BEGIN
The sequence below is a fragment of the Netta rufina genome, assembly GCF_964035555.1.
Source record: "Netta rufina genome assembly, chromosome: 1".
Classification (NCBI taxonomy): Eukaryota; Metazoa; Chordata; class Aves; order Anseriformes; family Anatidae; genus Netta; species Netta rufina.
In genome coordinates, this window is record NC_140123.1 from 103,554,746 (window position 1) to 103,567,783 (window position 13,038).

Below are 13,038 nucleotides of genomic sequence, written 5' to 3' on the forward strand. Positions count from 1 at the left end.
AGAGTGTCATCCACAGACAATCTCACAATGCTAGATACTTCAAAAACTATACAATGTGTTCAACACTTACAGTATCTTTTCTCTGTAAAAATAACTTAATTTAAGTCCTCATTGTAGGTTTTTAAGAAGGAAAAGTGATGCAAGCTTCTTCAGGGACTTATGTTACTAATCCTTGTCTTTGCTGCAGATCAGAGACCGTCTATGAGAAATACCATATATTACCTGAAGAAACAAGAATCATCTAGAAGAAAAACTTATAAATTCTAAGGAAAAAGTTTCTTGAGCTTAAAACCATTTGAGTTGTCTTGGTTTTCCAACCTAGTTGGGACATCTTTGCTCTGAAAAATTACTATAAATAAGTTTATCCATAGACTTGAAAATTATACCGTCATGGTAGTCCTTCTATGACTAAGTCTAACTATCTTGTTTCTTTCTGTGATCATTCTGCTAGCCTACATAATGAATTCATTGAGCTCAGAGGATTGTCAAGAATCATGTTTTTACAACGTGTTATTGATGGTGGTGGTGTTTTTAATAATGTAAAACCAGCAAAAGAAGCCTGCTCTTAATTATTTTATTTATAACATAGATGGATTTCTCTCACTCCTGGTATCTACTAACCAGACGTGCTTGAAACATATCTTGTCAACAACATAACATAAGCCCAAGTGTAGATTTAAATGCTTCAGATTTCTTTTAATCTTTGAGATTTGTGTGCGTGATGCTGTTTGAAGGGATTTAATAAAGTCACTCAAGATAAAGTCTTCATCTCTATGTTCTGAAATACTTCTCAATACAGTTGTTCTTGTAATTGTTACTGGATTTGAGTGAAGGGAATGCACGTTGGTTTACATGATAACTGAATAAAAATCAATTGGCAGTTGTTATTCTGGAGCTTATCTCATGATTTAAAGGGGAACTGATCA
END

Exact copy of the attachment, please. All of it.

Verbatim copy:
The sequence below is a fragment of the Netta rufina genome, assembly GCF_964035555.1.
Source record: "Netta rufina genome assembly, chromosome: 1".
Classification (NCBI taxonomy): Eukaryota; Metazoa; Chordata; class Aves; order Anseriformes; family Anatidae; genus Netta; species Netta rufina.
In genome coordinates, this window is record NC_140123.1 from 103,554,746 (window position 1) to 103,567,783 (window position 13,038).

Below are 13,038 nucleotides of genomic sequence, written 5' to 3' on the forward strand. Positions count from 1 at the left end.
AGAGTGTCATCCACAGACAATCTCACAATGCTAGATACTTCAAAAACTATACAATGTGTTCAACACTTACAGTATCTTTTCTCTGTAAAAATAACTTAATTTAAGTCCTCATTGTAGGTTTTTAAGAAGGAAAAGTGATGCAAGCTTCTTCAGGGACTTATGTTACTAATCCTTGTCTTTGCTGCAGATCAGAGACCGTCTATGAGAAATACCATATATTACCTGAAGAAACAAGAATCATCTAGAAGAAAAACTTATAAATTCTAAGGAAAAAGTTTCTTGAGCTTAAAACCATTTGAGTTGTCTTGGTTTTCCAACCTAGTTGGGACATCTTTGCTCTGAAAAATTACTATAAATAAGTTTATCCATAGACTTGAAAATTATACCGTCATGGTAGTCCTTCTATGACTAAGTCTAACTATCTTGTTTCTTTCTGTGATCATTCTGCTAGCCTACATAATGAATTCATTGAGCTCAGAGGATTGTCAAGAATCATGTTTTTACAACGTGTTATTGATGGTGGTGGTGTTTTTAATAATGTAAAACCAGCAAAAGAAGCCTGCTCTTAATTATTTTATTTATAACATAGATGGATTTCTCTCACTCCTGGTATCTACTAACCAGACGTGCTTGAAACATATCTTGTCAACAACATAACATAAGCCCAAGTGTAGATTTAAATGCTTCAGATTTCTTTTAATCTTTGAGATTTGTGTGCGTGATGCTGTTTGAAGGGATTTAATAAAGTCACTCAAGATAAAGTCTTCATCTCTATGTTCTGAAATACTTCTCAATACAGTTGTTCTTGTAATTGTTACTGGATTTGAGTGAAGGGAATGCACGTTGGTTTACATGATAACTGAATAAAAATCAATTGGCAGTTGTTATTCTGGAGCTTATCTCATGATTTAAAGGGGAACTGATCA